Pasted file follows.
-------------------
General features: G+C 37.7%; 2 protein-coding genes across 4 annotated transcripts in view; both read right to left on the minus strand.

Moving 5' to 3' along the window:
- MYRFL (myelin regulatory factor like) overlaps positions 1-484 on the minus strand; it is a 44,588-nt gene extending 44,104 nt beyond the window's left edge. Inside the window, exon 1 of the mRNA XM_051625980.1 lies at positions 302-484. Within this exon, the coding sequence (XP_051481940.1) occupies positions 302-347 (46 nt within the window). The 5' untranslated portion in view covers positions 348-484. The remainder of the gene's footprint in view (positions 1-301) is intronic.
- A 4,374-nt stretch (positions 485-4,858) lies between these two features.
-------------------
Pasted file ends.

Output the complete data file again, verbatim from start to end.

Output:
General features: G+C 37.7%; 2 protein-coding genes across 4 annotated transcripts in view; both read right to left on the minus strand.

Moving 5' to 3' along the window:
- MYRFL (myelin regulatory factor like) overlaps positions 1-484 on the minus strand; it is a 44,588-nt gene extending 44,104 nt beyond the window's left edge. Inside the window, exon 1 of the mRNA XM_051625980.1 lies at positions 302-484. Within this exon, the coding sequence (XP_051481940.1) occupies positions 302-347 (46 nt within the window). The 5' untranslated portion in view covers positions 348-484. The remainder of the gene's footprint in view (positions 1-301) is intronic.
- A 4,374-nt stretch (positions 485-4,858) lies between these two features.